Royal Refuge: A Visit to Mexico’s Monarch Butterfly Sanctuary

I had been intrigued ever since I heard it described as a blizzard of orange snow.  So when a friend came down to visit for her birthday, I said, “Let’s go see the butterflies,” and we headed south to the El Rosario Monarch Butterfly Sanctuary.

Cluster of monarch butterflies. Photo by Scott Clark.

The driver we have hired guides the car slowly up the steep dirt road. Through the windshield we begin to see the butterflies- first one or two, then a handful, then maybe dozens.

Life Cycle and Migration of the Monarch Butterfly

The monarch butterfly, like all butterflies, goes through four stages of metamorphosis – egg, larvae (caterpillar), pupa (chrysalis) and adult butterfly.  This in itself is rather amazing.  But even more awe-inspiring is their multi-generational migration.  Every year millions, tens of millions of butterflies come to the central Mexican highlands to pass the winter. They rest here, hibernating until February or March, when it’s time to wake up and find a mate.

Having mated, they begin the journey north and search for a suitable place to lay their eggs – on a milkweed plant somewhere in Texas or Oklahoma.  A few days later the eggs hatch into tiny caterpillars. After a couple of weeks of eating, the caterpillar is full-grown and ready to transform into a chrysalis.  Hidden in this silken shell – the humble caterpillar takes about ten days to become the beautiful monarch butterfly.

The butterflies that emerge continue the journey north during their short six weeks of life.  They lay eggs for the next generation that will be born in May or June.  The cycle repeats with a third set of eggs hatched in July and August, each generation migrating north towards Canada.  A fourth generation is born in the fall, but instead of dying after a few weeks of life, this monarch butterfly flies south and finds a warm place (like the El Rosario Sanctuary) to over-winter.  And so the cycle begins again.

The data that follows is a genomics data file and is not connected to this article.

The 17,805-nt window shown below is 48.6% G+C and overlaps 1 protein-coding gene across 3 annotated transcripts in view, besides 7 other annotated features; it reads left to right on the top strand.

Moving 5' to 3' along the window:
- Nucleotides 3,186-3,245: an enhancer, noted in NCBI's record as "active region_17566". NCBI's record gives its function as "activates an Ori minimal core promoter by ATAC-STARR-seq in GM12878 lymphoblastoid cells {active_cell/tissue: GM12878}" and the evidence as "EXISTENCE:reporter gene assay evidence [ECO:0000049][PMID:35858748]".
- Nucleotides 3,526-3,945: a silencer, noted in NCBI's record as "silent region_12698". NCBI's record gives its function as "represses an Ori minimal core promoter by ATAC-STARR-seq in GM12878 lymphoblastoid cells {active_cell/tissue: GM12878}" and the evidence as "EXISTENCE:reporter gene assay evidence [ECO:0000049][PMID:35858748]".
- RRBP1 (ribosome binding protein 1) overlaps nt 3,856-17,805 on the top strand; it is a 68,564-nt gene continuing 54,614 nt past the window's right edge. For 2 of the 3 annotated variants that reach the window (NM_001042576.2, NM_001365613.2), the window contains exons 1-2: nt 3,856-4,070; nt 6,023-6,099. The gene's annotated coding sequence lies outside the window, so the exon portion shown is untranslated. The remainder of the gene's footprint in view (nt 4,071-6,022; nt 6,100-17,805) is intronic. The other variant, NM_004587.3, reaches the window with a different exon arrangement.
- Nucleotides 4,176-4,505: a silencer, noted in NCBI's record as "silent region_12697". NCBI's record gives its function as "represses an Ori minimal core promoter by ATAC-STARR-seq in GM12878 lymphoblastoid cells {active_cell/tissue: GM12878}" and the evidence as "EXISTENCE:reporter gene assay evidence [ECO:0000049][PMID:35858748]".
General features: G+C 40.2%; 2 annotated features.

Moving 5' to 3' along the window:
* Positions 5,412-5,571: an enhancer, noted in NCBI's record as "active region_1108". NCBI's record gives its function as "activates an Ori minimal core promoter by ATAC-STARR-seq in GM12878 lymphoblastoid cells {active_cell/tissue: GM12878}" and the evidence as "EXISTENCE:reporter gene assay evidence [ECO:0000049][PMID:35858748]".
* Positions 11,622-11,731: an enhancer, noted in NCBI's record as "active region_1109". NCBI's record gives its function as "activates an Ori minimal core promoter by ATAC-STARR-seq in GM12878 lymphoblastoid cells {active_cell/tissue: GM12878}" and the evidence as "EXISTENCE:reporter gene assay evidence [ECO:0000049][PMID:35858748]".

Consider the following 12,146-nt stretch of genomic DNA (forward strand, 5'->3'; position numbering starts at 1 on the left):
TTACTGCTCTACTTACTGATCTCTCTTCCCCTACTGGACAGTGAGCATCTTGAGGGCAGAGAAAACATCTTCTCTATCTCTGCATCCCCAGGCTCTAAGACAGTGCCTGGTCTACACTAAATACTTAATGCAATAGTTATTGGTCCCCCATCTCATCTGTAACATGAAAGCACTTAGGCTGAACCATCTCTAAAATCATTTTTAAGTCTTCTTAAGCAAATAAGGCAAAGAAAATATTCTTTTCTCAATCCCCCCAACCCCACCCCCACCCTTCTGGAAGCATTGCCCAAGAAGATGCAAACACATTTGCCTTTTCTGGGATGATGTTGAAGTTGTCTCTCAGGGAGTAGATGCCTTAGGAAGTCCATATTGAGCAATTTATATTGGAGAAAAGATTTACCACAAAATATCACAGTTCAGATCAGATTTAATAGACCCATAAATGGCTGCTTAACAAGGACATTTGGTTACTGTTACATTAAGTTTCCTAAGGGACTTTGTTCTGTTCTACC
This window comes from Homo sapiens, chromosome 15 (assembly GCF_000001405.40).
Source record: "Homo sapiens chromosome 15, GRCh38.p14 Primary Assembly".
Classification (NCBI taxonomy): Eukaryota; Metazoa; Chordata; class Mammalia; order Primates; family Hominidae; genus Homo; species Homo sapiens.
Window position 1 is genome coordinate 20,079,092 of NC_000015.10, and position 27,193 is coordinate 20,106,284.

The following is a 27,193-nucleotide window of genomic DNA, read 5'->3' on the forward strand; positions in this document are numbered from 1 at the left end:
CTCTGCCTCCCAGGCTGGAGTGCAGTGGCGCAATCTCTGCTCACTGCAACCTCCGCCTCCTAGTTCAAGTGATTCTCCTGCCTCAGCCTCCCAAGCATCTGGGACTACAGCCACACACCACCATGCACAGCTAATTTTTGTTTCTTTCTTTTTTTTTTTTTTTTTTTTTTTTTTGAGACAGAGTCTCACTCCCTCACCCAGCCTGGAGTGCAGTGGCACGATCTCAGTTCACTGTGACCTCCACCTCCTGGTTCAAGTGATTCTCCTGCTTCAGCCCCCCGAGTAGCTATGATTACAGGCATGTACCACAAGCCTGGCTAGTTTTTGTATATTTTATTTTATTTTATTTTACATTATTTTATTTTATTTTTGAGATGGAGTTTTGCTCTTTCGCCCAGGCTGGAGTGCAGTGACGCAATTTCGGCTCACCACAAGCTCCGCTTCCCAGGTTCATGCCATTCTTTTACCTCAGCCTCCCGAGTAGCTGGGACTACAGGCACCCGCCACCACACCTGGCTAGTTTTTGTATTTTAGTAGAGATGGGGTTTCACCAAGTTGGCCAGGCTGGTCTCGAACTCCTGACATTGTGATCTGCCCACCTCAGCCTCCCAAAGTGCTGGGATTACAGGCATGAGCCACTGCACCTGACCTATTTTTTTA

Every year, which is to say, every fourth generation, the monarch butterfly returns to the same place.  Exactly how they do this is one of nature’s mysteries.

It is cold here in the mountains and the hike is more strenuous than I expected.  Plus you have to watch your step as even the ground is littered with butterflies. There is a faint humming in the air – the sound of how many thousand little wings?

Visiting the El Rosario Monarch Butterfly Sanctuary

The El Rosario Monarch Butterfly Sanctuary is located about three hours east of Morelia in the state of Michoacán, Mexico.  From the town of Angangueo, a bus will take you to the village of El Rosario.  From there, you can hire a taxi to take you to the Sanctuary.

The Monarch Butterfly Sanctuary is open to tourists from November until March (exact dates vary).  For a truly spectacular experience, try to visit at either end of this time window when the butterflies are moving around. Contact the Sanctuary for more information.

Monarch Butterfly - photo by Jeff Kramer.

Monarch Butterfly – photo by Jeff Kramer.

Looking up, we see the boughs of pine trees sagging under the weight of the butterflies.  How many butterflies could I hold in my hand before I felt their weight?  I remove my glasses to clean them and squint up towards the sky.  “Joan,” I say, “Take you glasses off!” Without  focus, the fluttering orange is now everywhere.

Published in Ecotourism, Mexico

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Seasoned traveler, avid reader, over-eater, clumsy but determined hiker and wannabe Spanish-speaker.

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